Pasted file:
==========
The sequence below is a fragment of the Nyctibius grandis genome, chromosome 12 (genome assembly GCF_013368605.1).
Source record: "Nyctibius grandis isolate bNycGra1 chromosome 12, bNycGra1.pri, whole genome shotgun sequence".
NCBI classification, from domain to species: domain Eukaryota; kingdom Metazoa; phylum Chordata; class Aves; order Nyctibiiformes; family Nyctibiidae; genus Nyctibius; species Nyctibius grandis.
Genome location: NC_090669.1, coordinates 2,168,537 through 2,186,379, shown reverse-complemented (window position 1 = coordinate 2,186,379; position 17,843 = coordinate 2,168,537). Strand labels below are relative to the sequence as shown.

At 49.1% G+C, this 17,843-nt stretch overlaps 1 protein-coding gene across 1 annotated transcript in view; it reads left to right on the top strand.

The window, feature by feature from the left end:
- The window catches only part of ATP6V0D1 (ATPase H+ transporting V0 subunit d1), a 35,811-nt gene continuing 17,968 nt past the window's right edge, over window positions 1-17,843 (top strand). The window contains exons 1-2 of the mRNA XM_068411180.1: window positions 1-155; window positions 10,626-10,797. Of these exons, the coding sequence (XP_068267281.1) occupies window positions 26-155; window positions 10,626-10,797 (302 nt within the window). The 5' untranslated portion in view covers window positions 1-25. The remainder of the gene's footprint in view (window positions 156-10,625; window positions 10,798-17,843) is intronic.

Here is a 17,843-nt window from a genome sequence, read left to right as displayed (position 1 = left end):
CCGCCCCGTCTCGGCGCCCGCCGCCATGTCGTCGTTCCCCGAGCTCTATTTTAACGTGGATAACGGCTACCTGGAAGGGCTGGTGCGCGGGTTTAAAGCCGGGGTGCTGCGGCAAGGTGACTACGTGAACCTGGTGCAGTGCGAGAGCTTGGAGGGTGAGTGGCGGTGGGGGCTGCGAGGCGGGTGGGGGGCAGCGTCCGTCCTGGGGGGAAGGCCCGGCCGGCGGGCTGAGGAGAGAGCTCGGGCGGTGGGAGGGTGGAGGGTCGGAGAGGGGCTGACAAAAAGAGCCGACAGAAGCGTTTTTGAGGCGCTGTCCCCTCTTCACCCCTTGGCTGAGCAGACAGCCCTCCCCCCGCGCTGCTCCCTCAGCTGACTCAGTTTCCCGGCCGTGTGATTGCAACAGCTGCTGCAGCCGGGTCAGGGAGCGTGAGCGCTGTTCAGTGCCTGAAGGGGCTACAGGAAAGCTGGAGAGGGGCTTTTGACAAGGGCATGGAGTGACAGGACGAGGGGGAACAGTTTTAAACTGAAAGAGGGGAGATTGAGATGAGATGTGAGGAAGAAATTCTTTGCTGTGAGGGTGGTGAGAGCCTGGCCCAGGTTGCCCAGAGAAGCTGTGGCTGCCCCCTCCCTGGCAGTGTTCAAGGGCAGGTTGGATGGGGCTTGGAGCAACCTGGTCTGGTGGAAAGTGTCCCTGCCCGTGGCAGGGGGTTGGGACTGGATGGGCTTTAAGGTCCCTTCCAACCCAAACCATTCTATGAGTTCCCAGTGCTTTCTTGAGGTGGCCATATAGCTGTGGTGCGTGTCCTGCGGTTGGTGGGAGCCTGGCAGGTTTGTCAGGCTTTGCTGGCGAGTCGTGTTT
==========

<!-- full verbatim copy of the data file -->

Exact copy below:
The sequence below is a fragment of the Nyctibius grandis genome, chromosome 12 (genome assembly GCF_013368605.1).
Source record: "Nyctibius grandis isolate bNycGra1 chromosome 12, bNycGra1.pri, whole genome shotgun sequence".
NCBI classification, from domain to species: domain Eukaryota; kingdom Metazoa; phylum Chordata; class Aves; order Nyctibiiformes; family Nyctibiidae; genus Nyctibius; species Nyctibius grandis.
Genome location: NC_090669.1, coordinates 2,168,537 through 2,186,379, shown reverse-complemented (window position 1 = coordinate 2,186,379; position 17,843 = coordinate 2,168,537). Strand labels below are relative to the sequence as shown.

At 49.1% G+C, this 17,843-nt stretch overlaps 1 protein-coding gene across 1 annotated transcript in view; it reads left to right on the top strand.

The window, feature by feature from the left end:
- The window catches only part of ATP6V0D1 (ATPase H+ transporting V0 subunit d1), a 35,811-nt gene continuing 17,968 nt past the window's right edge, over window positions 1-17,843 (top strand). The window contains exons 1-2 of the mRNA XM_068411180.1: window positions 1-155; window positions 10,626-10,797. Of these exons, the coding sequence (XP_068267281.1) occupies window positions 26-155; window positions 10,626-10,797 (302 nt within the window). The 5' untranslated portion in view covers window positions 1-25. The remainder of the gene's footprint in view (window positions 156-10,625; window positions 10,798-17,843) is intronic.

Here is a 17,843-nt window from a genome sequence, read left to right as displayed (position 1 = left end):
CCGCCCCGTCTCGGCGCCCGCCGCCATGTCGTCGTTCCCCGAGCTCTATTTTAACGTGGATAACGGCTACCTGGAAGGGCTGGTGCGCGGGTTTAAAGCCGGGGTGCTGCGGCAAGGTGACTACGTGAACCTGGTGCAGTGCGAGAGCTTGGAGGGTGAGTGGCGGTGGGGGCTGCGAGGCGGGTGGGGGGCAGCGTCCGTCCTGGGGGGAAGGCCCGGCCGGCGGGCTGAGGAGAGAGCTCGGGCGGTGGGAGGGTGGAGGGTCGGAGAGGGGCTGACAAAAAGAGCCGACAGAAGCGTTTTTGAGGCGCTGTCCCCTCTTCACCCCTTGGCTGAGCAGACAGCCCTCCCCCCGCGCTGCTCCCTCAGCTGACTCAGTTTCCCGGCCGTGTGATTGCAACAGCTGCTGCAGCCGGGTCAGGGAGCGTGAGCGCTGTTCAGTGCCTGAAGGGGCTACAGGAAAGCTGGAGAGGGGCTTTTGACAAGGGCATGGAGTGACAGGACGAGGGGGAACAGTTTTAAACTGAAAGAGGGGAGATTGAGATGAGATGTGAGGAAGAAATTCTTTGCTGTGAGGGTGGTGAGAGCCTGGCCCAGGTTGCCCAGAGAAGCTGTGGCTGCCCCCTCCCTGGCAGTGTTCAAGGGCAGGTTGGATGGGGCTTGGAGCAACCTGGTCTGGTGGAAAGTGTCCCTGCCCGTGGCAGGGGGTTGGGACTGGATGGGCTTTAAGGTCCCTTCCAACCCAAACCATTCTATGAGTTCCCAGTGCTTTCTTGAGGTGGCCATATAGCTGTGGTGCGTGTCCTGCGGTTGGTGGGAGCCTGGCAGGTTTGTCAGGCTTTGCTGGCGAGTCGTGTTT